[Tip from Brake and Front End Magazine, August 2001] Remove the affected parts using your favorite method. Rusted nuts can often be easily removed by heating them to a glowing red state with a torch before attempting the use of a wrench. Severely rusted nuts and bolts can often be removed by using the wrong wrench or socket. A half-inch socket could fit too sloppily on a half-inch nut, but a 12 millimeter socket might be just what that half-inch nut needs. If you have a rusted nut that you need to remove from a good stud, in a catalytic converter for example, that is simply too rusted to come off by any means of turning it, judicious use of the cutting torch can come to the rescue. You can, with some practice, cut a nut off a stud without damaging the threads on the stud. It takes a steady hand and practice, but it can be done, and quickly. On the easier ones, penetrating oil can still help. It should be noted that there is a big difference in the effectiveness of different penetrating oils. [Editor:] The universal Brickboard consensus is that THE penetrating oils to use are PBlaster or Kroil.

Pipe Removal:
[WRay] I bought an exhaust pipe cutter ($20, basically a chain with a bunch of tubing cutter wheels on the links and a screw mechanism to tighten around the pipe). Pipe cutter was so much fun, I ended up cutting the old exhaust into very short sections for very easy removal. Used my Dremel tool with reinforced cutoff wheels to buzz through any old mounting clamps or hangers. You can also find these for rental at Advanced Auto Parts, Autozone, and O'Reilly's Auto chains. [Editor] A reciprocating saw with a metal cutting blade makes quick work of pipes and hangers. But use safety glasses and ear plugs.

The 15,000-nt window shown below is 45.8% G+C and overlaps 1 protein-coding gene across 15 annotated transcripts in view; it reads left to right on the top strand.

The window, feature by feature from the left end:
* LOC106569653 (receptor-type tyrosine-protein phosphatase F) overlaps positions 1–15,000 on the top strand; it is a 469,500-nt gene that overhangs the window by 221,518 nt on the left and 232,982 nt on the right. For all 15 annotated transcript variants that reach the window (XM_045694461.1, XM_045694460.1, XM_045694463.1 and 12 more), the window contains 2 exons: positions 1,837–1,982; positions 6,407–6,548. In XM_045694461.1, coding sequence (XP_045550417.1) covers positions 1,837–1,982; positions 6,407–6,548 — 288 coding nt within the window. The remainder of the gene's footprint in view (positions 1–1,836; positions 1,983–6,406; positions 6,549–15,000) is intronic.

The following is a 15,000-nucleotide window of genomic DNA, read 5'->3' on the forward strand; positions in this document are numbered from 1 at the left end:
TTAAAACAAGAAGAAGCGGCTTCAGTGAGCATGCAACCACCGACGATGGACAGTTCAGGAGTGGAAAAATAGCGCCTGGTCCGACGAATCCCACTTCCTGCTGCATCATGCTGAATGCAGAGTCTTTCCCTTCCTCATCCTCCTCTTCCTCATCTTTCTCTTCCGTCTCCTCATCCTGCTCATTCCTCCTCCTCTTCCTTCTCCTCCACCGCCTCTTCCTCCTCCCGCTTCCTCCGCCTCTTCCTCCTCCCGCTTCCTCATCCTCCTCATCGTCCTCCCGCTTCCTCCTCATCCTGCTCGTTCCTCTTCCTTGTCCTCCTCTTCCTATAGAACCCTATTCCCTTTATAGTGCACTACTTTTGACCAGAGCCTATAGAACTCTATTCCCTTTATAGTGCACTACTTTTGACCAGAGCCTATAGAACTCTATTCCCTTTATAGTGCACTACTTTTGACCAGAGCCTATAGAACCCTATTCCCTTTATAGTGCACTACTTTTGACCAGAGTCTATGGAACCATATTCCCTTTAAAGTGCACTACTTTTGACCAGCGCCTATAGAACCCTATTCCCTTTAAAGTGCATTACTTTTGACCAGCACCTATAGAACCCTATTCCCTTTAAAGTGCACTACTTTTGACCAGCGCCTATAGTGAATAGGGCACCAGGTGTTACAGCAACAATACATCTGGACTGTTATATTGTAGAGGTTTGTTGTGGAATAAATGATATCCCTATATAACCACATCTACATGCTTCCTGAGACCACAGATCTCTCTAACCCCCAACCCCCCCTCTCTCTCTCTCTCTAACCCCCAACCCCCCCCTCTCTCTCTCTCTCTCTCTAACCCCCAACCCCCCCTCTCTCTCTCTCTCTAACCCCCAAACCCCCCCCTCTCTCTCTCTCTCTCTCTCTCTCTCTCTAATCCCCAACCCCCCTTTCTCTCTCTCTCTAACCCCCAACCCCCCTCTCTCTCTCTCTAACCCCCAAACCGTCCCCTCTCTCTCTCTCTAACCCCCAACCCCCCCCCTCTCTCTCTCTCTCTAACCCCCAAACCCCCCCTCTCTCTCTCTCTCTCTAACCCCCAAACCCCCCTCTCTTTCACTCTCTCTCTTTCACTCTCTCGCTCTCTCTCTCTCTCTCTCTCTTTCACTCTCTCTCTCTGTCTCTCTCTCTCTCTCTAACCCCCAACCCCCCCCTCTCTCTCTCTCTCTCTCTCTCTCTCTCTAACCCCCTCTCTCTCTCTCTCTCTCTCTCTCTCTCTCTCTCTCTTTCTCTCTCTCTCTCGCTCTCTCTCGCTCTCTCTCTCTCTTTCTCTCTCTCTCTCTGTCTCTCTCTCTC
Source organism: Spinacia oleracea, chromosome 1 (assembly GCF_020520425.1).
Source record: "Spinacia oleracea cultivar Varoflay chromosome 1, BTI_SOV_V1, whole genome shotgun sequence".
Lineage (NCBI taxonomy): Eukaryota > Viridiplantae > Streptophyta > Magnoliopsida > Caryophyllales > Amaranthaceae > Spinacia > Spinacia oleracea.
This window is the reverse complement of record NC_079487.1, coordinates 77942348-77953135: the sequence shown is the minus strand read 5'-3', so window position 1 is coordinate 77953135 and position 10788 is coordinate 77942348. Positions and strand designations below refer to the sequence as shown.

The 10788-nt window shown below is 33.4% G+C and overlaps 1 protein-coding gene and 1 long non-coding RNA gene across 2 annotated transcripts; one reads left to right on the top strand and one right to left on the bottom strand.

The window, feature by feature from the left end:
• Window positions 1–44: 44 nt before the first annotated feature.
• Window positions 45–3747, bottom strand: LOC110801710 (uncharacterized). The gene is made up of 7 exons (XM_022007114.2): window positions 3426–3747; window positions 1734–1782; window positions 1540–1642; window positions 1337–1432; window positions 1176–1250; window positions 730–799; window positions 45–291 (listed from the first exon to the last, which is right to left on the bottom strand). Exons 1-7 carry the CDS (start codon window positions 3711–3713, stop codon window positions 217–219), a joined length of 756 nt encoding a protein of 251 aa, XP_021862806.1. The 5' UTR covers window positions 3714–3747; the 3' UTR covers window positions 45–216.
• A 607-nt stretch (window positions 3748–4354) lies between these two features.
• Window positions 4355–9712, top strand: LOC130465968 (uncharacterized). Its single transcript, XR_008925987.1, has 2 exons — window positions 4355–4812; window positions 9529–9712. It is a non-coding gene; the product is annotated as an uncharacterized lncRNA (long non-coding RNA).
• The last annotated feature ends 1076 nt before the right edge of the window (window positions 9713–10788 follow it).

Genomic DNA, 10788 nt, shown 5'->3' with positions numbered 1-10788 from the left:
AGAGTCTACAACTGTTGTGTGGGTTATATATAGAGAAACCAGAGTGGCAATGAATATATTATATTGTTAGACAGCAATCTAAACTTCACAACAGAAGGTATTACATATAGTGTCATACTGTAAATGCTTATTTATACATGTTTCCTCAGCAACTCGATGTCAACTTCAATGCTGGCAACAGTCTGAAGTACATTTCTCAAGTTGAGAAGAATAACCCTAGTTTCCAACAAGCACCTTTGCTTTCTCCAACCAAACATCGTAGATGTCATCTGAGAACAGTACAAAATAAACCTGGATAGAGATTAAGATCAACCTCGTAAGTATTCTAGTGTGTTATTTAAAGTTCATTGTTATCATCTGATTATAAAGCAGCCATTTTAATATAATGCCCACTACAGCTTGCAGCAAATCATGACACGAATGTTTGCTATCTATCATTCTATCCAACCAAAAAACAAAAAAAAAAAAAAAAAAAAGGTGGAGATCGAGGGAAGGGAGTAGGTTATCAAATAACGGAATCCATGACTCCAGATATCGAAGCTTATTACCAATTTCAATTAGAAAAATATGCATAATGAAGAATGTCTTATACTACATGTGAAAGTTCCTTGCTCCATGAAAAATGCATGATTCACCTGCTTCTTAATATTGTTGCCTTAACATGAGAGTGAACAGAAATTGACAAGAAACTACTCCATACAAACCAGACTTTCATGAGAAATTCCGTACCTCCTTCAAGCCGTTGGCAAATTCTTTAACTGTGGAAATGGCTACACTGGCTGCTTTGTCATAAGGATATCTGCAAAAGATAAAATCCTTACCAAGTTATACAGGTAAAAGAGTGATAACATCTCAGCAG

[Tip from Brake and Front End Magazine, August 2001] If you need to remove a slip fit joint (one pipe inside another, held with a clamp) without damaging it, it can be done. You'll see a ridge in the outer pipe caused by the clamp. Heating all the way around the pipe in the area of the ridge (until glowing red) should expand and soften the pipe enough that the inner pipe can be removed by twisting and pulling with a chain wrench or large slip joint pliers. If you can afford to damage either the inner or the outer pipe, you can save some time by slitting the unneeded one along the length of the joint with a cutting torch or cut-off tool. Only the torch will work on the inner pipe.

Converter Joint Removal:
[Gary DeFrancesco] To remove the front muffler pipe from the cat. pipe, I put a reinforced cut off wheel on my Dremel tool and slit the muffler pipe just deep enough so as not to cut the cat. pipe. Pried open the slit on the muffler pipe and everything came apart. (Also need to slit the joint behind the front muffler so that it can be separated from the over-the-axle pipe, but here you don't have to be so careful with how deep you cut.)

[Another comment] In your case, you have to deal with the muffler pipe being welded to the cat. One approach would be to cut the muffler pipe off several inches down stream from the weld. Then using a die grinder, remove the remains of the muffler pipe from the cat pipe. A Dremel tool will also work, but it will take longer. The first thing to do is slit the muffler pipe open length wise. Then carefully slit the muffler pipe next to the weld to free it from the cat pipe. The idea is to not cut into the cat pipe while doing this. It will take a gentle touch and some time. Once the muffler pipe is off, then the weld can be removed with a grinder wheel. However, if the weld is far enough onto the cat pipe, you may have little or no need to remove the weld bead if the new muffler pipe does not go on the cat pipe as far. This will be a PITA job. But the cost of a new Volvo cat may convince you to get creative. (Don't know what a cat for you car cost, but Volvo wanted over $850 for my '88 740T!)

This leads to another approach to the job. Replace the cat with a good quality after market unit. There are some decent ones out there for reasonable cost. Just make sure it is a direct fit unit and the pipe diameters are not restrictive entering or exiting the cat chamber. With a new cat and the Volvo exhaust kit, you should be able to replace the exhaust system in an hour or two.